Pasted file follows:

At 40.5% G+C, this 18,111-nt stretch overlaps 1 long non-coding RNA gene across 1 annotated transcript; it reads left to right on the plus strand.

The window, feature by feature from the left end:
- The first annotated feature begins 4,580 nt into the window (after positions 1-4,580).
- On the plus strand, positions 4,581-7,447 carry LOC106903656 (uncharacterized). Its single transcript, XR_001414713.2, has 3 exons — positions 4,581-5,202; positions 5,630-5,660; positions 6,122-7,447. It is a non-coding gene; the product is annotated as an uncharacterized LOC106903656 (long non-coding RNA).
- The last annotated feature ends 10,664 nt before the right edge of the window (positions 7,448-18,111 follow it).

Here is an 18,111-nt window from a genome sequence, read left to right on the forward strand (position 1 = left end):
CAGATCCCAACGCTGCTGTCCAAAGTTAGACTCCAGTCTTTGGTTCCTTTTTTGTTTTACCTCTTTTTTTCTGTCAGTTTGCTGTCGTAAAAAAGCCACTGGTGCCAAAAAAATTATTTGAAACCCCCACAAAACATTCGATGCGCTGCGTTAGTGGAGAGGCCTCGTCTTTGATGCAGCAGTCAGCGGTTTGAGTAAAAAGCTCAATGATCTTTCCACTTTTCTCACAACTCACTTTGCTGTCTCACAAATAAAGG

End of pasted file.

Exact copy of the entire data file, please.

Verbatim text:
At 40.5% G+C, this 18,111-nt stretch overlaps 1 long non-coding RNA gene across 1 annotated transcript; it reads left to right on the plus strand.

The window, feature by feature from the left end:
- The first annotated feature begins 4,580 nt into the window (after positions 1-4,580).
- On the plus strand, positions 4,581-7,447 carry LOC106903656 (uncharacterized). Its single transcript, XR_001414713.2, has 3 exons — positions 4,581-5,202; positions 5,630-5,660; positions 6,122-7,447. It is a non-coding gene; the product is annotated as an uncharacterized LOC106903656 (long non-coding RNA).
- The last annotated feature ends 10,664 nt before the right edge of the window (positions 7,448-18,111 follow it).

Here is an 18,111-nt window from a genome sequence, read left to right on the forward strand (position 1 = left end):
CAGATCCCAACGCTGCTGTCCAAAGTTAGACTCCAGTCTTTGGTTCCTTTTTTGTTTTACCTCTTTTTTTCTGTCAGTTTGCTGTCGTAAAAAAGCCACTGGTGCCAAAAAAATTATTTGAAACCCCCACAAAACATTCGATGCGCTGCGTTAGTGGAGAGGCCTCGTCTTTGATGCAGCAGTCAGCGGTTTGAGTAAAAAGCTCAATGATCTTTCCACTTTTCTCACAACTCACTTTGCTGTCTCACAAATAAAGG